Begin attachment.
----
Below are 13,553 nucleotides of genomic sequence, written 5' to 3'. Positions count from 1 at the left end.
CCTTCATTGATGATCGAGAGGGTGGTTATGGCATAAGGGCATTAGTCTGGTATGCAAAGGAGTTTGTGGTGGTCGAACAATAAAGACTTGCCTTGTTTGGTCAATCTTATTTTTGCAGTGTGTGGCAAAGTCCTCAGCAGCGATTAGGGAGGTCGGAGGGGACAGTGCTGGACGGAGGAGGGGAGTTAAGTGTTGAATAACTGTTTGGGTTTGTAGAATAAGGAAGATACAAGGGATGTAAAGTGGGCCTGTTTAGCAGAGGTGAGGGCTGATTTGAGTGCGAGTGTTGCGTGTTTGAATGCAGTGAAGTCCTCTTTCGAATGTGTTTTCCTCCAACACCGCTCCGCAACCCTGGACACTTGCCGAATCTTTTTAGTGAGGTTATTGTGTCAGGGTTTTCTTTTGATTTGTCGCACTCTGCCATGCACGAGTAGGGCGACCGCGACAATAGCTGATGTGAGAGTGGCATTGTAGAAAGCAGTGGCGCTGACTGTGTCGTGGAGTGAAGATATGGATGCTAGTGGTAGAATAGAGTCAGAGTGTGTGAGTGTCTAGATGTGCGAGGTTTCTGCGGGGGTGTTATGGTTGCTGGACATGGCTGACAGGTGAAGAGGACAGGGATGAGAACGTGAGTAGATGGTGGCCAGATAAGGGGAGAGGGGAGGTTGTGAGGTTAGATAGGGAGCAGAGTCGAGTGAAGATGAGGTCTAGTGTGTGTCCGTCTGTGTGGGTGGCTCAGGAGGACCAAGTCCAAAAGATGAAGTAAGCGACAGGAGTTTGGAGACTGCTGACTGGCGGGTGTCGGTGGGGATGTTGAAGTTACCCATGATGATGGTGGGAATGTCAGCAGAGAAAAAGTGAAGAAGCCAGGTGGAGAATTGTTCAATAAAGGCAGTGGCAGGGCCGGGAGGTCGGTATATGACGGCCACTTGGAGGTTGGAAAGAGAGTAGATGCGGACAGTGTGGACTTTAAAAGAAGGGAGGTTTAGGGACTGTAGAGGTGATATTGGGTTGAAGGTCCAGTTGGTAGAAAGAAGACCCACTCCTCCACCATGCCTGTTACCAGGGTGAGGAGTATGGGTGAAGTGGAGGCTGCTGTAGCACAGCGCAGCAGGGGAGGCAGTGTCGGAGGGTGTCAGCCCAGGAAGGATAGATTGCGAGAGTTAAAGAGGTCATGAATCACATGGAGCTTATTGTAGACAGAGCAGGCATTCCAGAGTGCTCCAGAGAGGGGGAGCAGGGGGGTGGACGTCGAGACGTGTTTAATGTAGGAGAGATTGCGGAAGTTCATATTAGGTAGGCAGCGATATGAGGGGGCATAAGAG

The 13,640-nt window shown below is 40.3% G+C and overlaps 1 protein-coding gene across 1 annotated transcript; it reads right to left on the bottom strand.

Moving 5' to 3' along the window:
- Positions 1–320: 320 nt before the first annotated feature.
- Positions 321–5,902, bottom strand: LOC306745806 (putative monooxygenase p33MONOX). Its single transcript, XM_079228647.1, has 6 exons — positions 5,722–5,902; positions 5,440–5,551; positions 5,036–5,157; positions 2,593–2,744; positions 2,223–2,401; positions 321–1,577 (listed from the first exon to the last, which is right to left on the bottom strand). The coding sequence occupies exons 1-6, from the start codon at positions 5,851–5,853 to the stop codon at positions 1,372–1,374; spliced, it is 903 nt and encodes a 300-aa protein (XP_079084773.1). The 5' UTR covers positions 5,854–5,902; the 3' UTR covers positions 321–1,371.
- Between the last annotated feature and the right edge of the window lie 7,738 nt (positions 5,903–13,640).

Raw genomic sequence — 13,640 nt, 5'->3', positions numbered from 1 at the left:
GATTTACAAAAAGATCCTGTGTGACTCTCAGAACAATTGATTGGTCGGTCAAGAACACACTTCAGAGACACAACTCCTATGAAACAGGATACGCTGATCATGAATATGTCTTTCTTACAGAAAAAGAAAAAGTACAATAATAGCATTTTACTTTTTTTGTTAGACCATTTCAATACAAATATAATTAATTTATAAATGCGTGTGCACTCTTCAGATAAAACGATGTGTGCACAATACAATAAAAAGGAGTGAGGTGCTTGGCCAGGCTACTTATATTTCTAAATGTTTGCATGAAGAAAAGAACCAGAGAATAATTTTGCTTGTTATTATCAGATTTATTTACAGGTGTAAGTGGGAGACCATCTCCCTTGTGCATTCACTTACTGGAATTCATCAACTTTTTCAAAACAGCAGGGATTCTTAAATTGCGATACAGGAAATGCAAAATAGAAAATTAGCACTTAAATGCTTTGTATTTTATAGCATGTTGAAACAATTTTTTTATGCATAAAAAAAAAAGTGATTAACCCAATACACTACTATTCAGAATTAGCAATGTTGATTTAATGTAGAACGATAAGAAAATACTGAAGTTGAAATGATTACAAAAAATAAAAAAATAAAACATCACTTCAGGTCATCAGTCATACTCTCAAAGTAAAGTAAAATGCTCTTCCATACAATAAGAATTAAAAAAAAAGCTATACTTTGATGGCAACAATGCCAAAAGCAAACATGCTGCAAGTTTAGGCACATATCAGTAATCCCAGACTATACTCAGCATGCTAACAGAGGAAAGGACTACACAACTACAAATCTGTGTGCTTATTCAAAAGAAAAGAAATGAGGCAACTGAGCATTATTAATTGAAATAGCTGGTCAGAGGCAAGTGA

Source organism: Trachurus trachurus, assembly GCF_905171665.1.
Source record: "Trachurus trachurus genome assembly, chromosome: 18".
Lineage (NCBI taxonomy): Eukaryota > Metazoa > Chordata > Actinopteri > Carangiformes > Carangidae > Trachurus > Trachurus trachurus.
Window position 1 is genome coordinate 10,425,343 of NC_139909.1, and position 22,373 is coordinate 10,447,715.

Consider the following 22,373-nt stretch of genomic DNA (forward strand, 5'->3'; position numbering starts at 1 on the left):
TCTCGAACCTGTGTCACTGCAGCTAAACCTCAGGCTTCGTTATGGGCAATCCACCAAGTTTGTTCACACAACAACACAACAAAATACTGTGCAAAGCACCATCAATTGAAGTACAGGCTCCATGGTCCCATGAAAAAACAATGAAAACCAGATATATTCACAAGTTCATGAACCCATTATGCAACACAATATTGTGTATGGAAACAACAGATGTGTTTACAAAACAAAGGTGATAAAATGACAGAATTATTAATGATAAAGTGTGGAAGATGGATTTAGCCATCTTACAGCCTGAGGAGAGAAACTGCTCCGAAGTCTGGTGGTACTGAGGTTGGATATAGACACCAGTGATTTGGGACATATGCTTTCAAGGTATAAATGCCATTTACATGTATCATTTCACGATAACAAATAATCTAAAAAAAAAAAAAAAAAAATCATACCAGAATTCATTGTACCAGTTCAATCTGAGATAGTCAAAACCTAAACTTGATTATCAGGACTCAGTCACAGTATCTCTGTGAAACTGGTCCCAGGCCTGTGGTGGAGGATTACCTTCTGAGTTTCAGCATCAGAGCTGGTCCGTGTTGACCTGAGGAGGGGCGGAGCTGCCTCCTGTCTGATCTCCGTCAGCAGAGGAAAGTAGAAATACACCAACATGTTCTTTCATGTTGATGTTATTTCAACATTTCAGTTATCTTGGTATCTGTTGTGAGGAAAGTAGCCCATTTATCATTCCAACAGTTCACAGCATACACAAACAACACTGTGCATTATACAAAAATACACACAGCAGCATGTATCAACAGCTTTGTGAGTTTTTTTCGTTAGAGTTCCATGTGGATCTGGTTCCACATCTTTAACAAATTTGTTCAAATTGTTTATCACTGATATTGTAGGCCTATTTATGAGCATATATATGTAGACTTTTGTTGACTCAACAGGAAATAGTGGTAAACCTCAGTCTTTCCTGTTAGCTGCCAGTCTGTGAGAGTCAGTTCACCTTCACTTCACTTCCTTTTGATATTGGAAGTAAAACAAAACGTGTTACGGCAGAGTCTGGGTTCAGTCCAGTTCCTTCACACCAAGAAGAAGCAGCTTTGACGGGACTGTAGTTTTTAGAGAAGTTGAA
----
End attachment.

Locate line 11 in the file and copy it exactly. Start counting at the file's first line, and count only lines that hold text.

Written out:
Source record: "Trachurus trachurus genome assembly, chromosome: 18".